Guatemala, Visual Arts, 2023, in Berlin

Alarcón Lam

A LA DEFENSIVA (TO BE DEFENSIVE), 2019. Performance, Guatemala’s Civic Center, Bienal en Resistencia.

Esvin Alarcón Lam is a Guatemala-based visual artist that works across a range of disciplines such as painting, sculpture, performance, textile making, photography, sound, and video. His projects are grounded in the desire to create spaces for critical, affective relations with the past taking materiality and abstract forms as starting points. An important aspect of his practice is his belief that artists and art should contribute to shaping a public sphere and advancing social encounters. This led him to found the independent art residency “Pagoda Imaginaria” in 2018, a platform devoted to fostering international exchange, research, and experimentation in Guatemala City that invites artists to develop actions and activities in public space.

Alarcón Lam’s recent work has been intensively exploring his Chinese ancestry and revisiting history from a queer perspective. Informed by his family’s history of immigration, the artist addresses the architecture and material culture produced by the Chinese diaspora in Central America to highlight the various community forms of negotiation with memory. The encounter with the remaining sewing machines of his family-owned tailor shop founded by his Chinese immigrant grandfather in Guatemala in the 1950s inspired some of his new projects, such as Ancestor Forest (2021), a sound piece that delves into the economy of the textile industry and the changes in the manufacturing process by the demands of transnational production.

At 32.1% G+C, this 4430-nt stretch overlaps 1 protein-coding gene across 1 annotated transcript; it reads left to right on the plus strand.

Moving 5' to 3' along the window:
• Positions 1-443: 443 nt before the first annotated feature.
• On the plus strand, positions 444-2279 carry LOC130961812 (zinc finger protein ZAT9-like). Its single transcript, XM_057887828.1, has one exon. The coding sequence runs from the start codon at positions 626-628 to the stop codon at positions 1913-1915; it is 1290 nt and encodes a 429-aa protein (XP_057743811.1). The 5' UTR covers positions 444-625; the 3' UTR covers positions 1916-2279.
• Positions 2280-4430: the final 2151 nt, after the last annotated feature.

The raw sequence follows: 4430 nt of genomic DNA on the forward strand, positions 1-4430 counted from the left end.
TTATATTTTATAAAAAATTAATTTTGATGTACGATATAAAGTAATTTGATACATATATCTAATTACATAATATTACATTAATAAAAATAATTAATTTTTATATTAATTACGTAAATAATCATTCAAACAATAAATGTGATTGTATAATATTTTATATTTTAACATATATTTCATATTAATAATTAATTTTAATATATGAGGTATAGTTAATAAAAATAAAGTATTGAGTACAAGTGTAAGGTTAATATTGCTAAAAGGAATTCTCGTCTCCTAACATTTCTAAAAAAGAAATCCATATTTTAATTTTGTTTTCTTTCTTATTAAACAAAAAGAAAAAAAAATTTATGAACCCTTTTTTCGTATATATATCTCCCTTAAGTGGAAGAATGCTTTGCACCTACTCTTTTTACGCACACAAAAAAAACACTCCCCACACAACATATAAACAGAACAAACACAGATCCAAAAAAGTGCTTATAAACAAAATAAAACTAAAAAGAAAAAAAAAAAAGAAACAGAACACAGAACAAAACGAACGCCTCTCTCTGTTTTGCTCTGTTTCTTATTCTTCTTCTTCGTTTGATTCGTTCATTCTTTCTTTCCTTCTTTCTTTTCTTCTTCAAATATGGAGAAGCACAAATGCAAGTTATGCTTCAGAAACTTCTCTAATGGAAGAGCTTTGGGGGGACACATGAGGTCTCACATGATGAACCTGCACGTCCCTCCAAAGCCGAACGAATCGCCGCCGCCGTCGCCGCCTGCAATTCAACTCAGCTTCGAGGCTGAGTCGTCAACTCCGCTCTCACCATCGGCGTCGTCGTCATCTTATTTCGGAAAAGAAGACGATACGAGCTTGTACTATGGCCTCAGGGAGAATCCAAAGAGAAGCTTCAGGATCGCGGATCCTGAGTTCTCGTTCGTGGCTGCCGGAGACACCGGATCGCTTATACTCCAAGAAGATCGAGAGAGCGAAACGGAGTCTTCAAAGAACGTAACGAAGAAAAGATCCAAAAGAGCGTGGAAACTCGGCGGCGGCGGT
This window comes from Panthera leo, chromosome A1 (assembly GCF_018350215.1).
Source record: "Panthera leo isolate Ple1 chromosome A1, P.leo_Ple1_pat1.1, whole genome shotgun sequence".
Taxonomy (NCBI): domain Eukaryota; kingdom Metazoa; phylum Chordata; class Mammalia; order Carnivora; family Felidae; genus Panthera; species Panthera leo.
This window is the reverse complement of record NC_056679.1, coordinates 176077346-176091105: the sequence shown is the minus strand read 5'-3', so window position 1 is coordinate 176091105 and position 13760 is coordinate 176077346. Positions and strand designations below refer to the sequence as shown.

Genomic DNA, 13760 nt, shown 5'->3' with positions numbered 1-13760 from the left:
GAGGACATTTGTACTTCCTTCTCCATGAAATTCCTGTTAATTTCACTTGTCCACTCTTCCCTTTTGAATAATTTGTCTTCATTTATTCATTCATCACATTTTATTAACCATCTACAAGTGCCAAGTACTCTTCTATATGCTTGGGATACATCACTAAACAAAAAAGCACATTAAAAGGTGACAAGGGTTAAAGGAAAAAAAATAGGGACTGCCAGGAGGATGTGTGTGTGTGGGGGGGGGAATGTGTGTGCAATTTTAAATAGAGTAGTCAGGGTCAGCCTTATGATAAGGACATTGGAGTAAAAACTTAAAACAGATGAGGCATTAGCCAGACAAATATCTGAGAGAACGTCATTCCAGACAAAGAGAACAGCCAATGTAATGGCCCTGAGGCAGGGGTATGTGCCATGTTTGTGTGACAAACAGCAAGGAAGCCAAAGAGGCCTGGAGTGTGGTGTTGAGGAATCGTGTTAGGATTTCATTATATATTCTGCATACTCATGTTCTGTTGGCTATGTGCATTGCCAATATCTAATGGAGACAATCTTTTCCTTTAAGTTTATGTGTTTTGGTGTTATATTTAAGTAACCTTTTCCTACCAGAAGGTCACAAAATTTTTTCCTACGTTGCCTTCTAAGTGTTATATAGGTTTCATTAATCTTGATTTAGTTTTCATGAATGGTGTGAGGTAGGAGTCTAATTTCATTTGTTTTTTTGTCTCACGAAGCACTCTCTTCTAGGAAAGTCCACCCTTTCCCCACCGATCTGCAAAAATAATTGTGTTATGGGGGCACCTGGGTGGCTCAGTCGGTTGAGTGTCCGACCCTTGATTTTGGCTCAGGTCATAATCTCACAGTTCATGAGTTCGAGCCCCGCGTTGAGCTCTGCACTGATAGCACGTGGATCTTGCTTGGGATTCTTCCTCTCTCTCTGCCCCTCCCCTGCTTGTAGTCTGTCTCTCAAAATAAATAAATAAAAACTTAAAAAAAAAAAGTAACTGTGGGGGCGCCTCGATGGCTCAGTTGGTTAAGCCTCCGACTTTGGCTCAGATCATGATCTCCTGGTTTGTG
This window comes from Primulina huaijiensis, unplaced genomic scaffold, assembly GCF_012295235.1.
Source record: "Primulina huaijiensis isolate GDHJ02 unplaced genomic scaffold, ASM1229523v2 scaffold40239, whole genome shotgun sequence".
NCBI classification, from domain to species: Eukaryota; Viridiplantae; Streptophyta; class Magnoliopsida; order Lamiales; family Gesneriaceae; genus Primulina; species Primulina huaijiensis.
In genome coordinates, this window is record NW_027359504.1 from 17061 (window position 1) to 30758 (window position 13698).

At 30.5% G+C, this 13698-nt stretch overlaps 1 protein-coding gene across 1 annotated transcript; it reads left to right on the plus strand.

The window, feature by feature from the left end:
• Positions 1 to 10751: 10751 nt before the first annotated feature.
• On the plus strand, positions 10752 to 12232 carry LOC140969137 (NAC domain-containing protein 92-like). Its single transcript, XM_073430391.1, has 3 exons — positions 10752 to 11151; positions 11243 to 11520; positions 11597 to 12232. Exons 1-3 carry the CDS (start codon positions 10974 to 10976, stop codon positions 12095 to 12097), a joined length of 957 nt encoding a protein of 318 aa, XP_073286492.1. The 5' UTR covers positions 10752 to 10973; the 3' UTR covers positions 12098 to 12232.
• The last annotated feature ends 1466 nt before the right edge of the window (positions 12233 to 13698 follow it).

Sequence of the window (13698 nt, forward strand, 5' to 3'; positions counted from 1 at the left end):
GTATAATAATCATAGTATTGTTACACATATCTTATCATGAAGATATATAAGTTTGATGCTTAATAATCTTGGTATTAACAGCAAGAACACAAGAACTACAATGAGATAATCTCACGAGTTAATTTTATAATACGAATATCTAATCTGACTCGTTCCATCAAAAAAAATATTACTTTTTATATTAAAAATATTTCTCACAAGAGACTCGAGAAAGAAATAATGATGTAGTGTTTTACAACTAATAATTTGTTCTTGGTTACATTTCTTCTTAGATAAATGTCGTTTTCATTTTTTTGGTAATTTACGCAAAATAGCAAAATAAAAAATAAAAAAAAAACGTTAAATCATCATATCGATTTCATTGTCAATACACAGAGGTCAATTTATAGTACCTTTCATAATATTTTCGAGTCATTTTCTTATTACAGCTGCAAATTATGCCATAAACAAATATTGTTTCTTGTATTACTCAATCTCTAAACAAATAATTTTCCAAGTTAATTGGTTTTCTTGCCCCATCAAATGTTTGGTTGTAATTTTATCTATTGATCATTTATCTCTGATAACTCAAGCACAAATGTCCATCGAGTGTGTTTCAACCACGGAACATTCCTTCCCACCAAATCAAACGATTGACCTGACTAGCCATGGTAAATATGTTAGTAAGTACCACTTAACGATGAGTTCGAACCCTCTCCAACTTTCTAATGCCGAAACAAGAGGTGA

Through paintings, textile works, and installations, he has been deconstructing national symbols and traditional ideas of identity to fantasize about other forms of political belonging beyond nation-state narratives. The artist provocatively expands queer visual culture to imagine colorful emblems for a wide range of sexual experiences and gender variations. He also focused on revisiting and expanding the layers of meaning of iconic modernist representations, such as Homage to Square (1950) by Joseph Albers turned into Huaca Cuir (2018), a geometric variation that evokes the Gay Pride rainbow and the architecture of sacred sites of pre-Columbian cultures in South America. 

In Guatemala, a country where homosexuality is still penalized, Alarcón Lam’s works put forward a clever strategy to assert the existence of a multiplicity of queer and non-normative bodies, whose traces have been usually erased and destroyed. This is also present in his project Amarica: América Invertida (Inverted America) (2019) in which the artist reinterpreted the flags of 35 countries of the Americas using various tones of pink that evoke the pink triangle used to mark homosexuals in German Nazi prison camps in the 1930s. Playfulness appears as a way to create visibility and further a sense of community that can help us to liberate undomesticated ways of interacting, staying alive, and struggling together. His work is an invitation to reconnect with unrealized or unfulfilled emotions, desires, imaginings, and political visions.

Text: Miguel A. López

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